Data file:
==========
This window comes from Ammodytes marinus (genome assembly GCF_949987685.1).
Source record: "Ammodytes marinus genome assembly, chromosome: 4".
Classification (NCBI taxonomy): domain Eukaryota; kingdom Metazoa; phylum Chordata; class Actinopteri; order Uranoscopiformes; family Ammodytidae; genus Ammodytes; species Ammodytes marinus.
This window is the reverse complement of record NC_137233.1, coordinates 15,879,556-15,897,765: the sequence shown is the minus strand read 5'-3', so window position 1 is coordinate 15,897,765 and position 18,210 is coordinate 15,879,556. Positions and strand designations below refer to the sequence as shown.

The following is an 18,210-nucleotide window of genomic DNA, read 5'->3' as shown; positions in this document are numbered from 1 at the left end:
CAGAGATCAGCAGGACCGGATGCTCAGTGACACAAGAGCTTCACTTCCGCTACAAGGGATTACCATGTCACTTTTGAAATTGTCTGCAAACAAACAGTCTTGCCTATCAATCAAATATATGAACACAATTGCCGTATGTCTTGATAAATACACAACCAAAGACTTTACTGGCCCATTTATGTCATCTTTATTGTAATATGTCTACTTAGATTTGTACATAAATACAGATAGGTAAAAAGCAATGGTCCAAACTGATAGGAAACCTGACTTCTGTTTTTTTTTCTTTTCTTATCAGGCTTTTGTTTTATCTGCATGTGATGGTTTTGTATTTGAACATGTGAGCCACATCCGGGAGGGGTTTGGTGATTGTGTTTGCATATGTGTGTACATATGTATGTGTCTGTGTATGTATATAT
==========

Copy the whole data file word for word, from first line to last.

This window comes from Ammodytes marinus (genome assembly GCF_949987685.1).
Source record: "Ammodytes marinus genome assembly, chromosome: 4".
Classification (NCBI taxonomy): domain Eukaryota; kingdom Metazoa; phylum Chordata; class Actinopteri; order Uranoscopiformes; family Ammodytidae; genus Ammodytes; species Ammodytes marinus.
This window is the reverse complement of record NC_137233.1, coordinates 15,879,556-15,897,765: the sequence shown is the minus strand read 5'-3', so window position 1 is coordinate 15,897,765 and position 18,210 is coordinate 15,879,556. Positions and strand designations below refer to the sequence as shown.

The following is an 18,210-nucleotide window of genomic DNA, read 5'->3' as shown; positions in this document are numbered from 1 at the left end:
CAGAGATCAGCAGGACCGGATGCTCAGTGACACAAGAGCTTCACTTCCGCTACAAGGGATTACCATGTCACTTTTGAAATTGTCTGCAAACAAACAGTCTTGCCTATCAATCAAATATATGAACACAATTGCCGTATGTCTTGATAAATACACAACCAAAGACTTTACTGGCCCATTTATGTCATCTTTATTGTAATATGTCTACTTAGATTTGTACATAAATACAGATAGGTAAAAAGCAATGGTCCAAACTGATAGGAAACCTGACTTCTGTTTTTTTTTCTTTTCTTATCAGGCTTTTGTTTTATCTGCATGTGATGGTTTTGTATTTGAACATGTGAGCCACATCCGGGAGGGGTTTGGTGATTGTGTTTGCATATGTGTGTACATATGTATGTGTCTGTGTATGTATATAT